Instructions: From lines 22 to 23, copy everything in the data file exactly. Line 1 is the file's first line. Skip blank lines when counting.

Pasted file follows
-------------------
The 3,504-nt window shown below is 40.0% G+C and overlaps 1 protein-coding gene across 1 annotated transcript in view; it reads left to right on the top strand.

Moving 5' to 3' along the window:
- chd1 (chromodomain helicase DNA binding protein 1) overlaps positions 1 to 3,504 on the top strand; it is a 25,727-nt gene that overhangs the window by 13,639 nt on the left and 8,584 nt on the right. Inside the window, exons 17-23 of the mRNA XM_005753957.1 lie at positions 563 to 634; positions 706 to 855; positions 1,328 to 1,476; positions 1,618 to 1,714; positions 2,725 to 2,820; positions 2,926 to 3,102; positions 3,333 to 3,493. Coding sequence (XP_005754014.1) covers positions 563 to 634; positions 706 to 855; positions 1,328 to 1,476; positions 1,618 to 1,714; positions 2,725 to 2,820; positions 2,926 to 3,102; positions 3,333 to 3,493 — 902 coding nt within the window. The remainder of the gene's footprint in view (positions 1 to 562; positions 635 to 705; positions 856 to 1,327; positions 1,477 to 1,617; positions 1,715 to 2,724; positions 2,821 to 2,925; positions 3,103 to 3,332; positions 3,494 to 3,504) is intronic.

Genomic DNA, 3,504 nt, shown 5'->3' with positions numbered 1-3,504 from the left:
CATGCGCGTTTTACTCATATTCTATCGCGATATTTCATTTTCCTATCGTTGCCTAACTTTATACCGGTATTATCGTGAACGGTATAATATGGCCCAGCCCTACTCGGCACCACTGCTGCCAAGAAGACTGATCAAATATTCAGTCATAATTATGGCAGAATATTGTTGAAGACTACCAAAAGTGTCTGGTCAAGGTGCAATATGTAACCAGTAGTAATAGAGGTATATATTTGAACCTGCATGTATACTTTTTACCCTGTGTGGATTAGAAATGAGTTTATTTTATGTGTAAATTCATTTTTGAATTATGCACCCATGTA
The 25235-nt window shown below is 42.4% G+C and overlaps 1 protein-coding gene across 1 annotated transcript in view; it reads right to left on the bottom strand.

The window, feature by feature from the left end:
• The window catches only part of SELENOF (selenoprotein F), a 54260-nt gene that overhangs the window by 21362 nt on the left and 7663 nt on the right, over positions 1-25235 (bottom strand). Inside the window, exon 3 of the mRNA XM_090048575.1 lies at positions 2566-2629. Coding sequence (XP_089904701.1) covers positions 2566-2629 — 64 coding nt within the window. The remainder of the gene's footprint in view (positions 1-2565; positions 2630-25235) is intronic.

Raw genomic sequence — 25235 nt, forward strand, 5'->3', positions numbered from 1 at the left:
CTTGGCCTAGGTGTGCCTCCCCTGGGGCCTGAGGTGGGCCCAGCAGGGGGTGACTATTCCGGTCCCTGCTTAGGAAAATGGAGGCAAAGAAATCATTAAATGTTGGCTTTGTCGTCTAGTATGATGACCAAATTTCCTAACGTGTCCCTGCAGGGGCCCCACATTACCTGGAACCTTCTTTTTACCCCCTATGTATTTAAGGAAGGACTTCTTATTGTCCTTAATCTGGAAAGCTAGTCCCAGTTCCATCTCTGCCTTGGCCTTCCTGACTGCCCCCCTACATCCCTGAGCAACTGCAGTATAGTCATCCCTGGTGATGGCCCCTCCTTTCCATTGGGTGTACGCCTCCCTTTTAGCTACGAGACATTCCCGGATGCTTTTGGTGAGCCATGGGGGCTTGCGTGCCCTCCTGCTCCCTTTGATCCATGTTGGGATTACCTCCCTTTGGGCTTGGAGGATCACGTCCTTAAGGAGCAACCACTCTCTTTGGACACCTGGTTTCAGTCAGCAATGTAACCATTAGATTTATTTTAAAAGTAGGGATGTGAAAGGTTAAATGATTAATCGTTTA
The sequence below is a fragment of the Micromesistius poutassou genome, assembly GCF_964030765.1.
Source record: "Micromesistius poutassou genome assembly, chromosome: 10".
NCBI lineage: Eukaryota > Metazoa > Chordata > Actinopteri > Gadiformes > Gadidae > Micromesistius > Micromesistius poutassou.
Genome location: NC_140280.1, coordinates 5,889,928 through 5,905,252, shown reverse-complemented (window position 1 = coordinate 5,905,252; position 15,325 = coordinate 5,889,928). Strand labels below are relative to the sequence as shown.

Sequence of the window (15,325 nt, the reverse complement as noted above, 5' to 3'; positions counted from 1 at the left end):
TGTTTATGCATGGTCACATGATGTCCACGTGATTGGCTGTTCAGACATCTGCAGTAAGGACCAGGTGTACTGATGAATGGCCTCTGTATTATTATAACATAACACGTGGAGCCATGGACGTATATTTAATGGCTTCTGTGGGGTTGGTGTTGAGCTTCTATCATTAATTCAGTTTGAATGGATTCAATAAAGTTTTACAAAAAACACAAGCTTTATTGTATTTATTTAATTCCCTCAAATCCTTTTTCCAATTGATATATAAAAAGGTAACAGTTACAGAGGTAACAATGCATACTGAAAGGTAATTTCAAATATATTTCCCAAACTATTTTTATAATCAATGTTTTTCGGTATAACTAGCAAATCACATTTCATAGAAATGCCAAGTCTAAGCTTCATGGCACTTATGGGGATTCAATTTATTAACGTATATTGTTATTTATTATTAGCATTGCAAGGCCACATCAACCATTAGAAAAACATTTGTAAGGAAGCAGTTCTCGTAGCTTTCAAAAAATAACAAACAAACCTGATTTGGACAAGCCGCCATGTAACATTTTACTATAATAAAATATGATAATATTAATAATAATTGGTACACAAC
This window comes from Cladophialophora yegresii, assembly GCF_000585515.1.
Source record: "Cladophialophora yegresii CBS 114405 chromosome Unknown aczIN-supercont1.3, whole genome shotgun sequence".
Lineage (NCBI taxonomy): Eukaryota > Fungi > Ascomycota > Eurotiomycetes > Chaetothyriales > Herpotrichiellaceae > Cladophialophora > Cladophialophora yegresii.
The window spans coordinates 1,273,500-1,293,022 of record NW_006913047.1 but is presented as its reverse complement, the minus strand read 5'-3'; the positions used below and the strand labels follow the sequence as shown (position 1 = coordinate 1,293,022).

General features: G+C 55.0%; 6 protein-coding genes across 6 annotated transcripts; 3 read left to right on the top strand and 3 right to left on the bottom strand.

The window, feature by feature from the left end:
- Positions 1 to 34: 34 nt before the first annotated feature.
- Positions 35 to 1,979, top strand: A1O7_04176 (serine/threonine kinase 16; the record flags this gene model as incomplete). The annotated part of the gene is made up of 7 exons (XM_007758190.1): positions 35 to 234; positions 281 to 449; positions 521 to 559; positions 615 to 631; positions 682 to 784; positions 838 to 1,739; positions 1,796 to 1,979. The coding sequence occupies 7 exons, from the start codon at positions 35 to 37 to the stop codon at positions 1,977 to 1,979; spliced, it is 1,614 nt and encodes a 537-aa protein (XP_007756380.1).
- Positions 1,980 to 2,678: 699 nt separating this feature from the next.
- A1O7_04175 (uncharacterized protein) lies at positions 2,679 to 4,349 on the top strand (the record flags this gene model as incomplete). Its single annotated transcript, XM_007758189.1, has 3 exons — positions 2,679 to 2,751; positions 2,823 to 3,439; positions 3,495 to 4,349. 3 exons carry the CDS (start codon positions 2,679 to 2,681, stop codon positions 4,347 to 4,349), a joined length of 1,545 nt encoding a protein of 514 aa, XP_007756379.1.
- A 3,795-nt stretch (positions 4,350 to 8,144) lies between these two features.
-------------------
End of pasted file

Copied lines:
The window, feature by feature from the left end:
- Positions 1 to 34: 34 nt before the first annotated feature.